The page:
In Case of Emergency: Misunderstanding Tradeoffs in the War on Terror

Emergency-room personnel are acutely aware of the serious risks posed by excessive delay. Understanding the need for immediate and unhesitating action, they nevertheless routinely consume precious time to follow protocols drilled into them and practiced in advance. Why do they do this? They do it, quite obviously, to minimize the risk of making fatal but […]

Against Moral Rights

This Article attacks the foundations of moral rights scholarship, law, and theory. The author focuses on the moral right of “integrity,” called “the heart of the moral rights doctrine,” which allows an artist to prevent modification, and in some cases, destruction of his art work. Her argument is that moral rights actually endanger art in […]

Enterprise Liability: Reviewing and Revitalizing Liability for Corporate Groups

This Comment explores enterprise liability as it applies to corporate groups. It argues that the doctrine of limited liability, which shields a corporation’s shareholders from the corporation’s debts, is problematic from both a normative and an efficiency perspective when applied to the parent/subsidiary context, and in particular to preventing parent liability for a subsidiary’s mass […]

The Federal Courts as a Franchise: Rethinking the Justifications for Federal Question Jurisdiction

This article provides a critical analysis of the view, dominant among courts and scholars, that the lower federal courts’ jurisdiction to adjudicate cases involving questions of federal law can be justified on the ground that federal judges are more likely than their state court counterparts to provide evenhanded, uniform, expert adjudication of federal law. It […]

An Estoppel Doctrine for Patented Standards

Technical standards, such as interface protocols or file formats, are extremely important in the “network industries” that add so much value to the world economy today. Under some circumstances, the assertion of patent rights against established industry standards can seriously disrupt these network industries. We have in mind two particularly disruptive tactics: (1) the “snake […]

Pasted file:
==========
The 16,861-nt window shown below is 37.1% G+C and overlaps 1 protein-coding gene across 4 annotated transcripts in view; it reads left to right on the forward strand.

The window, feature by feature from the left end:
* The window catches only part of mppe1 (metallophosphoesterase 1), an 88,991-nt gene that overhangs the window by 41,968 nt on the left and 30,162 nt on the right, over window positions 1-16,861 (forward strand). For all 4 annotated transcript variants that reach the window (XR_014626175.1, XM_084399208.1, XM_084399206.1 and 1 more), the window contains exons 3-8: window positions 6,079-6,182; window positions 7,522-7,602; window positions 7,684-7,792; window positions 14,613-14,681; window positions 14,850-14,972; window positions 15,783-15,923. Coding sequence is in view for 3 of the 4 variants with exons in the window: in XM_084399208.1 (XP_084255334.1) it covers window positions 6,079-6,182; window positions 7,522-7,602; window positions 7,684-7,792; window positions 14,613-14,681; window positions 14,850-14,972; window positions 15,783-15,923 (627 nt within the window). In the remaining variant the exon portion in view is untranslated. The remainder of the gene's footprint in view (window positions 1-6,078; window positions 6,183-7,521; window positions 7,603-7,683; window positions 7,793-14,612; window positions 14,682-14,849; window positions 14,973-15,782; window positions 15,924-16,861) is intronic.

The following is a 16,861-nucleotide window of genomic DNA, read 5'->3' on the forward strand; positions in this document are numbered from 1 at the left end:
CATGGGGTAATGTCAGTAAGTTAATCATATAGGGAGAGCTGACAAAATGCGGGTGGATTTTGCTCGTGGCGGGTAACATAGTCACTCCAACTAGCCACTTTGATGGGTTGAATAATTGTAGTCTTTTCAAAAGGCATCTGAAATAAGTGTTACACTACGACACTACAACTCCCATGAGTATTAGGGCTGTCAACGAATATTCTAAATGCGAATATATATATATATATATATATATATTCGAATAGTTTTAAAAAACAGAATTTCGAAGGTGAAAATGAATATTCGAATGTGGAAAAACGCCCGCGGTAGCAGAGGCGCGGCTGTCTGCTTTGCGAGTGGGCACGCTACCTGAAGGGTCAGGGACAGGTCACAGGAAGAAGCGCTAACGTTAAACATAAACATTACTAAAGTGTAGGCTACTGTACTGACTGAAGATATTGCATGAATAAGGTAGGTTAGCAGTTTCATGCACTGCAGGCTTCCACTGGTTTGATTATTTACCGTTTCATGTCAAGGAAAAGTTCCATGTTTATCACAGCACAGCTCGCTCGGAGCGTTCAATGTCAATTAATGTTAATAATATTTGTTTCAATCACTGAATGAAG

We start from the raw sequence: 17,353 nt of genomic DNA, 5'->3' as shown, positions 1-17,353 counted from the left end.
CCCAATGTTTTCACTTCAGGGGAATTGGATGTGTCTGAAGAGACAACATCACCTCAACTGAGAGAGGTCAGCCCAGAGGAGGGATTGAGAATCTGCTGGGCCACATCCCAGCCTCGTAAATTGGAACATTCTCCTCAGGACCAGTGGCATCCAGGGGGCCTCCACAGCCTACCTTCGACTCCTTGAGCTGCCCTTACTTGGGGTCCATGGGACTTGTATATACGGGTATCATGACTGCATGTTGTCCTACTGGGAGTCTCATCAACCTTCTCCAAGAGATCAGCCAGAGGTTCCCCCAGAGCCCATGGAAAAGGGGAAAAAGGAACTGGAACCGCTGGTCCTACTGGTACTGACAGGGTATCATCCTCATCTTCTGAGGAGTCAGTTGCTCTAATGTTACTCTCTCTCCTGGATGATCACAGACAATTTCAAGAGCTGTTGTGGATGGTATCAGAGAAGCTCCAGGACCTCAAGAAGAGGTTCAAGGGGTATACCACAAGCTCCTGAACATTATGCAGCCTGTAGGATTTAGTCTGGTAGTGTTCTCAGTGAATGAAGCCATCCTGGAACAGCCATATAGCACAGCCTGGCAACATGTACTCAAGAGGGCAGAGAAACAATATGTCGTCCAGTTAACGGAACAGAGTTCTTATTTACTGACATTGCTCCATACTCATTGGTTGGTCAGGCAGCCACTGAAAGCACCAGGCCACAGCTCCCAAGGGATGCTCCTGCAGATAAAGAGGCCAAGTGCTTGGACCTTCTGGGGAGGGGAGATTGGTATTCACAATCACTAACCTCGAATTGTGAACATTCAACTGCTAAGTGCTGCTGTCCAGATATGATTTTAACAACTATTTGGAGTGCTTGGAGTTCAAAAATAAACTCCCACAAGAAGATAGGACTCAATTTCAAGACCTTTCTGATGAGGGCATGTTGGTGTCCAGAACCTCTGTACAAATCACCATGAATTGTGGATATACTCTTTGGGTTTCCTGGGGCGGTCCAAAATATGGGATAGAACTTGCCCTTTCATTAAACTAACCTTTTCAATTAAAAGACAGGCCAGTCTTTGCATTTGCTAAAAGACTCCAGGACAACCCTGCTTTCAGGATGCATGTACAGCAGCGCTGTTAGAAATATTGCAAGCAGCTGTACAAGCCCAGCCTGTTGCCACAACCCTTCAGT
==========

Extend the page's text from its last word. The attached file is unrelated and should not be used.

Critical Inquiry: A Tool for Protecting the Dissident Professor’s Academic Freedom

This comment concerns the Sixth Amendment Confrontation Clause and seeks to justify why courts consistently find an autopsy report not subject to the right to confrontation under the new test created by the Supreme Court in Crawford v. Washington. The current test turns on a statement’s classification as “testimonial”; testimonial statements require confrontation, but non- […]

The Myth of International Delegation

There is a growing and misinformed sense in some quarters that the United States and other countries have engaged (and continue to engage) in delegations to international institution that involve a significant threat to domestic sovereignty. Concerns about such delegations come from academics (John Yoo: “Novel forms of international cooperation increasingly call for the transfer […]

Learning from the Recent Interpretation of INA Section 245(a): Factors to Consider When Interpreting Immigration Law

In 1994, Congress passed the Violence Against Women Act (VAWA 1994). VAWA 1994 established the self-petitioning process, which permits undocumented battered victims to adjust their immigration status to Legal Permanent Residents (“LPRs”) in the United States without the aid or knowledge of the abusive spouse. In VAWA 2000, Congress added certain abused immigrants to those […]